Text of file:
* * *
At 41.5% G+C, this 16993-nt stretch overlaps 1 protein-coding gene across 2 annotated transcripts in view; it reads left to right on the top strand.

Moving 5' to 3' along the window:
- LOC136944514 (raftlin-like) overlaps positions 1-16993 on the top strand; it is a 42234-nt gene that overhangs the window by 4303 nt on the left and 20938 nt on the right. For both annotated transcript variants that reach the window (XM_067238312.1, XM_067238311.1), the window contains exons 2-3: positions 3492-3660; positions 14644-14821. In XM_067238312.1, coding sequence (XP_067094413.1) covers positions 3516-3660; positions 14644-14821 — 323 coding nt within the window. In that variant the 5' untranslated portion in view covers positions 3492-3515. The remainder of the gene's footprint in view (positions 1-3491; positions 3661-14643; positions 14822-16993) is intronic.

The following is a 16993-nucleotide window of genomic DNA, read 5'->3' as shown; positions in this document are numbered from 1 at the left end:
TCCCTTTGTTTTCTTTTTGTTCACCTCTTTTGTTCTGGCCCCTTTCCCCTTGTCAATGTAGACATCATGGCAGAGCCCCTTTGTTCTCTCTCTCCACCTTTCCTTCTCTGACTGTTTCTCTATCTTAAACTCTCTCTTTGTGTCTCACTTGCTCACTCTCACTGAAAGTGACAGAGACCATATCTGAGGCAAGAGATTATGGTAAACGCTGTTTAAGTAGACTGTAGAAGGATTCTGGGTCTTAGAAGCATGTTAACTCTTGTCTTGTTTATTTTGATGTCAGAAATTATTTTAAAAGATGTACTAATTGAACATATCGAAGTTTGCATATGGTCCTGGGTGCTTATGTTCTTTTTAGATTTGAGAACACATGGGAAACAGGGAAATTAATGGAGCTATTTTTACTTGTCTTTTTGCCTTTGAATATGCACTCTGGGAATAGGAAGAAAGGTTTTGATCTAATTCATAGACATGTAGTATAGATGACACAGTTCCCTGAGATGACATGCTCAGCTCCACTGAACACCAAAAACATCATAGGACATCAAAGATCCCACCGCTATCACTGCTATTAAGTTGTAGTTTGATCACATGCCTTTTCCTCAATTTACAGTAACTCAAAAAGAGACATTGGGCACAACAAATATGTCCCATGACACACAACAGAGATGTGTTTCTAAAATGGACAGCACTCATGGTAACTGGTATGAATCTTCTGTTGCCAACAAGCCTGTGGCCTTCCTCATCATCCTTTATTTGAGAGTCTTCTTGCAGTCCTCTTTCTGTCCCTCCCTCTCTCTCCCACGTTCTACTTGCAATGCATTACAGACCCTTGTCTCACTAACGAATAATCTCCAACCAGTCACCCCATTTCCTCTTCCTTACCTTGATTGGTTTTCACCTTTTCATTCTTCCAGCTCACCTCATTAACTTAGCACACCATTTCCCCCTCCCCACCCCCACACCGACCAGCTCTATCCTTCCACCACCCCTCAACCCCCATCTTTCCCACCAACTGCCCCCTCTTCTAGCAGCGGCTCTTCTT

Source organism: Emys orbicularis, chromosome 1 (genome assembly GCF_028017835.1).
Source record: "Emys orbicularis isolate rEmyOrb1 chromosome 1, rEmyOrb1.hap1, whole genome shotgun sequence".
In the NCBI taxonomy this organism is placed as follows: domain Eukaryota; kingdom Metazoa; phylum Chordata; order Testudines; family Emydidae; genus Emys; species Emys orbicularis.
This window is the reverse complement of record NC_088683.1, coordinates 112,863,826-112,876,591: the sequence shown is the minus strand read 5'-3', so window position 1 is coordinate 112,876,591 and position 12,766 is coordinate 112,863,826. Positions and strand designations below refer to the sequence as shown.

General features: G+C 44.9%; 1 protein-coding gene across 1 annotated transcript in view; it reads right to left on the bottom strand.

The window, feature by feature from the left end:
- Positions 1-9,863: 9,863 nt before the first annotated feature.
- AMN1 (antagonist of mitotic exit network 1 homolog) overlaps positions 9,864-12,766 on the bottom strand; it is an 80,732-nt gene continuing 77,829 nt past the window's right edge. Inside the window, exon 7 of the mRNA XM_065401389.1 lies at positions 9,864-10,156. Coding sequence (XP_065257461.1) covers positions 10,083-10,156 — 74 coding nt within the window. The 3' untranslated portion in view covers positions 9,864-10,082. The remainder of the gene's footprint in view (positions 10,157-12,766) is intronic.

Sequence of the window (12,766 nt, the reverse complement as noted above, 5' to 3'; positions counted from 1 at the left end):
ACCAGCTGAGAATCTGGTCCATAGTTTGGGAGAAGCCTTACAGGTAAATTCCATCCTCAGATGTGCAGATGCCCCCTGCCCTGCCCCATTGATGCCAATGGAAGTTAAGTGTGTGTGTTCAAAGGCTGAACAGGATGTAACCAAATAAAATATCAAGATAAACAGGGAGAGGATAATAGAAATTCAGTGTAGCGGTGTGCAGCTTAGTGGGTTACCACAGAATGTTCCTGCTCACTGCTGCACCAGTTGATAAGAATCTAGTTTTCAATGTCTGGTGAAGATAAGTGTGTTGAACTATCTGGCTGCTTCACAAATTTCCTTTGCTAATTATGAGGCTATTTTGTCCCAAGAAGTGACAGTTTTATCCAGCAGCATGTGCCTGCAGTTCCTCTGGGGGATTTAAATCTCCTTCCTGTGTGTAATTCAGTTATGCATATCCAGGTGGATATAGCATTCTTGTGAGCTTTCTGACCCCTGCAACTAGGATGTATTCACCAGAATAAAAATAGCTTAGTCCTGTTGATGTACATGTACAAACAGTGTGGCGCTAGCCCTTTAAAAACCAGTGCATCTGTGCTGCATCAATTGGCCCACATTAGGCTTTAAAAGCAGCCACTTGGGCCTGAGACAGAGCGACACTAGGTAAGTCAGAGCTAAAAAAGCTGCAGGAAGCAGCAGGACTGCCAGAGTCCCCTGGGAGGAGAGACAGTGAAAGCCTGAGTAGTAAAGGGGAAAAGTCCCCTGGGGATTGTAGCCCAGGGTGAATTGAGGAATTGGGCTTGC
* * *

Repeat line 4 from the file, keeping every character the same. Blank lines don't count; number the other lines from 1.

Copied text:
The following is a 16993-nucleotide window of genomic DNA, read 5'->3' as shown; positions in this document are numbered from 1 at the left end: